I am an aficionado of used books, but I have had to close library books for stains and, yes, boogers. Do I still borrow and read them? Yes, but not the more popular titles if I can help it. There is even a new-books bookstore around here -- which is to remain unnamed -- where the staff reads the new hardcovers and replaces them on the shelf, so that I have bought hardcovers and found crumbs inside. Which is especially a bitch if you're buying as a gift, and the recipient asks, How was it? in an arch tone.
My opinion of the Underworld chapter-missing fiasco is that the previous owner was probably trying to save his or her shoulders or elbows from nerve damage, lugging that tome in a bag of some kind. Maybe books of that length should be sold in commuter packages, bindings that come apart chapter by chapter, but can be re-inserted.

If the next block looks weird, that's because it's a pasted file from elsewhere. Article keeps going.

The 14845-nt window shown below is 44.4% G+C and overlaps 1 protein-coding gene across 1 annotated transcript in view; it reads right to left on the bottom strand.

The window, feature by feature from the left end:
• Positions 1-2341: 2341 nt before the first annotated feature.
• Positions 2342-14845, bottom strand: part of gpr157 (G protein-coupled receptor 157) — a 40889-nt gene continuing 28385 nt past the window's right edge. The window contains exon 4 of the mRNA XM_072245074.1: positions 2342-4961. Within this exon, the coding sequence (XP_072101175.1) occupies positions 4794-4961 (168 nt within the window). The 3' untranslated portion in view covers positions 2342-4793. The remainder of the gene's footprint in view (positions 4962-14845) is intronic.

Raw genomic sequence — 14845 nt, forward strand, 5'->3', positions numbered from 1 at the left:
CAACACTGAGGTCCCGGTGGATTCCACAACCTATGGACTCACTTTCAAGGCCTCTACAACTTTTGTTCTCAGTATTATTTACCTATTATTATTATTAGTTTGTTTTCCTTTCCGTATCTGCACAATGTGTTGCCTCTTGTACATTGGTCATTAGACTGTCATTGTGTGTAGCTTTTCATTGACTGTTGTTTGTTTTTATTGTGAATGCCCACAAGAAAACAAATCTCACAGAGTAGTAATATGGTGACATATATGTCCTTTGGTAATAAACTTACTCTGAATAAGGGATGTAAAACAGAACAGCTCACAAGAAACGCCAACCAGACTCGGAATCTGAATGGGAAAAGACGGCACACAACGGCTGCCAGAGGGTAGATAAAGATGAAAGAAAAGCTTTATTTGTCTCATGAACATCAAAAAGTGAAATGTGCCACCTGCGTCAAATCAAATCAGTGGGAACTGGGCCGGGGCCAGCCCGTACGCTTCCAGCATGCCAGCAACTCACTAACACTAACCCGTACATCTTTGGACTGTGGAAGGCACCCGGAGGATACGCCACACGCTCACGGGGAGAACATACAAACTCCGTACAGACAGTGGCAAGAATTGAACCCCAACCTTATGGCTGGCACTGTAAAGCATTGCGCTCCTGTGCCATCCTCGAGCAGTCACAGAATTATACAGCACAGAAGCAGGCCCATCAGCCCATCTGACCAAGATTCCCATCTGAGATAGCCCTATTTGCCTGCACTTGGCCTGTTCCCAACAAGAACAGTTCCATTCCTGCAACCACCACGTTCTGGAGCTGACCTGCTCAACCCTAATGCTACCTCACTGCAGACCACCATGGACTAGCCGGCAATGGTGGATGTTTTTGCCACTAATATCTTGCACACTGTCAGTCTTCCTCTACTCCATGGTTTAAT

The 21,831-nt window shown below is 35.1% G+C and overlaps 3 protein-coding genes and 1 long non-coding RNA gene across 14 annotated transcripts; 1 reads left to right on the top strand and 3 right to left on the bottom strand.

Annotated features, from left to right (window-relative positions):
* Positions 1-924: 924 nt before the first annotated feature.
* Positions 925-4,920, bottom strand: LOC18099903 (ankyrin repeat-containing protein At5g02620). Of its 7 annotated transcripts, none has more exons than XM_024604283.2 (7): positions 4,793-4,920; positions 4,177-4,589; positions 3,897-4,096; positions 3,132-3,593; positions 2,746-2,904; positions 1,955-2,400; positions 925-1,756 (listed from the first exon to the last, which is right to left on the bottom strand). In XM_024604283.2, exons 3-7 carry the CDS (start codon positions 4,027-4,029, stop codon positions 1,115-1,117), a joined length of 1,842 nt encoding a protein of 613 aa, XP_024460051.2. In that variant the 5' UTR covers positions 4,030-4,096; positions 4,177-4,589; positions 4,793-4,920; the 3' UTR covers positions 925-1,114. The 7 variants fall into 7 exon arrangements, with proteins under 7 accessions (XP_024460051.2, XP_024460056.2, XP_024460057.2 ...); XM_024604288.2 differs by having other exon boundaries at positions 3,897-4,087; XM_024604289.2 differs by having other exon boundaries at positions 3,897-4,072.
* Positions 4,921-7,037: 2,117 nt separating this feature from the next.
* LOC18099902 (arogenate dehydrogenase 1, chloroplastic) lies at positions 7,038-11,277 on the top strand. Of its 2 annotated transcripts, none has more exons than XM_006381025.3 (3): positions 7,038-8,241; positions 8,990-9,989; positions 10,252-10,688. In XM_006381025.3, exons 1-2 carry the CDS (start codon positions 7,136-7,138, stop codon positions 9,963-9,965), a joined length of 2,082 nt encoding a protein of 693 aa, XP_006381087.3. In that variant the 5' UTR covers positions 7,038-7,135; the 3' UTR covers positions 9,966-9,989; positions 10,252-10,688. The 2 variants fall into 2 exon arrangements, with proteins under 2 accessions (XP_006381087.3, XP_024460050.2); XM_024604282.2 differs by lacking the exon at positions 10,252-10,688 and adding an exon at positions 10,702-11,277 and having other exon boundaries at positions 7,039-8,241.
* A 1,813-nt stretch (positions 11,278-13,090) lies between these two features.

From the Guardian blogs:
Second-hand books threaten even worse perils than stains and creases, though. Before I finally vowed to never buy second-hand again, I purchased a copy of Don Dellilo's Underworld from a charity shop. Only after reading hundreds of pages did I discover that the former owner had kindly torn out the final chapter. Worse still, I've lost count of the amount of times that I've been confronted by the dried-up bogey of the previous owner, smeared across one of the pages. Nice.
The comments are especially funny -- "libraries as shelters for victims of the knowledge economy," and, "s'not funny," e.g.
"Immersion in the life of the world, a willingness to be inhabited by and to speak for others, including those beyond the realm of the human, these are the practices not just of the bodhisattva but of the writer." --Jane Hirshfield